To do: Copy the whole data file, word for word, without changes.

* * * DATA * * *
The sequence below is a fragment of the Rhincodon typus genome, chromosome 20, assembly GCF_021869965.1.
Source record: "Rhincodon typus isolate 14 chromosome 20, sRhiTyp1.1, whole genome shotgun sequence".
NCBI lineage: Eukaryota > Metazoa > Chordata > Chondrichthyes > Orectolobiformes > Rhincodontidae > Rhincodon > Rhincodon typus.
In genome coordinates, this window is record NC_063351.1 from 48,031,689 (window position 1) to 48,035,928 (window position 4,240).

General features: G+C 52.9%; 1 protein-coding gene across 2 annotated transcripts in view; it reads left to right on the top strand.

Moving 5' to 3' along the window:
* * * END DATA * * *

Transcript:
The sequence below is a fragment of the Rhincodon typus genome, chromosome 20, assembly GCF_021869965.1.
Source record: "Rhincodon typus isolate 14 chromosome 20, sRhiTyp1.1, whole genome shotgun sequence".
NCBI lineage: Eukaryota > Metazoa > Chordata > Chondrichthyes > Orectolobiformes > Rhincodontidae > Rhincodon > Rhincodon typus.
In genome coordinates, this window is record NC_063351.1 from 48,031,689 (window position 1) to 48,035,928 (window position 4,240).

General features: G+C 52.9%; 1 protein-coding gene across 2 annotated transcripts in view; it reads left to right on the top strand.

Moving 5' to 3' along the window: